By Stephen Corey
The capacious Walt Whitman himself might have found the Fall 2013 Georgia Review “large” enough to suit his bedrock sense that to “contain multitudes” is to be as fully human as possible:
Celeste Rapone’s gaudily costumed imaginary women, out-glowing Mother Nature’s most colorful season, enclose Julie Riddle’s “Shadow Animals,” a beautifully horrific essay about growing up among pioneer dreams, guns, and child abuse.
Deena Linett explores the “Erotics of Place,” which she defines as a “rapt submission to the world and its products capable of changing us in lasting ways”—but she does so after Douglas Carlson’s “Not Quite the End of Nature Writing” observes that “if a common thread can be found within nearly all recent nature writing, it seems to be despair over an unraveling world,” and after Ann Pancake unwittingly echoes Carlson with her essay’s very title, “Creative Responses to Worlds Unraveling: The Artist in the 21st Century.”
In “Coming or Going” poet Elton Glaser grasps the overwhelming presence of death ruefully—“This is my cold hand on the doorknob”—but a page earlier poet Alice Friman’s “Coming to Terms” lauds those who defy and convolute the fact of mortality: “. . . the drowned say, life / is the thing we clutched— / our own murderous baby . . .”—and a few pages later Sydney Lea’s Vermont-based “Autumn” pays straightforward homage to “those / Who scratched out improbable livings here.”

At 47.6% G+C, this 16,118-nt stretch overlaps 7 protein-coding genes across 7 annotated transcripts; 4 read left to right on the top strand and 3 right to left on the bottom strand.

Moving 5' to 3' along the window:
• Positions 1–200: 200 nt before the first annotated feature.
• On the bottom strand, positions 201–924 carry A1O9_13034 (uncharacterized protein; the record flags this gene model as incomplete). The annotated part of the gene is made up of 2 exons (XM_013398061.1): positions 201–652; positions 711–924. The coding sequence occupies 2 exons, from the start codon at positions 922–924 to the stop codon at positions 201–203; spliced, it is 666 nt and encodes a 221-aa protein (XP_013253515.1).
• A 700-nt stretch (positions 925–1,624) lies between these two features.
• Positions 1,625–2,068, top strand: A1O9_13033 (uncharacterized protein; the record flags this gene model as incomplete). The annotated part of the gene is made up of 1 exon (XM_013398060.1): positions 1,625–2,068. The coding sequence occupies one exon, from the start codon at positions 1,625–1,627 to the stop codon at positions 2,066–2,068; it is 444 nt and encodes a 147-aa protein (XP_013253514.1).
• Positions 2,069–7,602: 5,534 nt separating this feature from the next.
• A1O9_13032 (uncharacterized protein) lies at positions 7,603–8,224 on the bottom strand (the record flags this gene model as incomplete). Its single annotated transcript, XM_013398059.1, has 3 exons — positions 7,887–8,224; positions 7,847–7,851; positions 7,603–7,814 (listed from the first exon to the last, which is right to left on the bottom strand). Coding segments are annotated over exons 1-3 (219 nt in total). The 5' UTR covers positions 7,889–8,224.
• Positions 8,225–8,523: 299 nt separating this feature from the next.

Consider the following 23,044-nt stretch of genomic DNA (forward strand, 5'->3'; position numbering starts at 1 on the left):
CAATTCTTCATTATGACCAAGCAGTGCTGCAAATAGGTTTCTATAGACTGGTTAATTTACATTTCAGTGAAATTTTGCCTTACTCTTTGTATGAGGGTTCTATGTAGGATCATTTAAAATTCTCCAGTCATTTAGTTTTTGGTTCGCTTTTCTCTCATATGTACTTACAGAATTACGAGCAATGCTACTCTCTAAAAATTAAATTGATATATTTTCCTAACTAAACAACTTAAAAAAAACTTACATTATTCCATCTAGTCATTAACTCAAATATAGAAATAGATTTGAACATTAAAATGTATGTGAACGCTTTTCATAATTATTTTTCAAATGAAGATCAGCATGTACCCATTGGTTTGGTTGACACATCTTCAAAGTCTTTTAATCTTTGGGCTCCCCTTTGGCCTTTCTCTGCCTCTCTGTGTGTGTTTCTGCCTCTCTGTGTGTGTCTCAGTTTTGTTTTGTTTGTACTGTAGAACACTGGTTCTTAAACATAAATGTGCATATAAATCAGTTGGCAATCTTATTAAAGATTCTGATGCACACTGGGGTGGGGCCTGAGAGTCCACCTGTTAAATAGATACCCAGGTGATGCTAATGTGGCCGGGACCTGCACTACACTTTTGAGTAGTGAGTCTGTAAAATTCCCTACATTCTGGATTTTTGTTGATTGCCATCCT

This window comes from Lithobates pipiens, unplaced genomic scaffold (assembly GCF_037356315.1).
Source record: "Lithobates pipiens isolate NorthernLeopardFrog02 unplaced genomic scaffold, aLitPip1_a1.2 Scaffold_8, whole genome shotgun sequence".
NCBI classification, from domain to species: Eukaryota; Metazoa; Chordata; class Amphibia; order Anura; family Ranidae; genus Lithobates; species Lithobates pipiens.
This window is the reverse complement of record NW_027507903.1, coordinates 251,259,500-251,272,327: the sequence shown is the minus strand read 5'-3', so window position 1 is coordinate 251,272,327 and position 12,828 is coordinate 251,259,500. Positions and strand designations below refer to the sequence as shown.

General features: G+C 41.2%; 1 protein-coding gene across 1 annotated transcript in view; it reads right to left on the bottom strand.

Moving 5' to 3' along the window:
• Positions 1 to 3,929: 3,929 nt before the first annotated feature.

In Jill Osier’s “Play,” young children pretend to be old. In Kyle C. Mellen’s “Other People’s Houses,” somewhat older children wish to trade places with their own friends. In Albert Goldbarth’s “Two brothers,” one brother attempts to be himself and his sibling to cover up the fact that the latter has mysteriously disappeared.
“Do I contradict myself?” Whitman asks rhetorically near the end of his epic Song of Myself, and immediately responds, “Very well then I contradict myself, / (I am large, I contain multitudes.)”
The main body of the Fall 2013 issue of The Georgia Review, the University of Georgia’s internationally known journal of arts and letters, closes with “Archaeology” by Pulitzer Prize winner Stephen Dunn; this poem concludes, “I need / to remind myself of the creatures / we are and have been—remnants / everywhere. No need, really, to dig.”
And no need to dig for the varied riches of this issue. They are everywhere in its pages.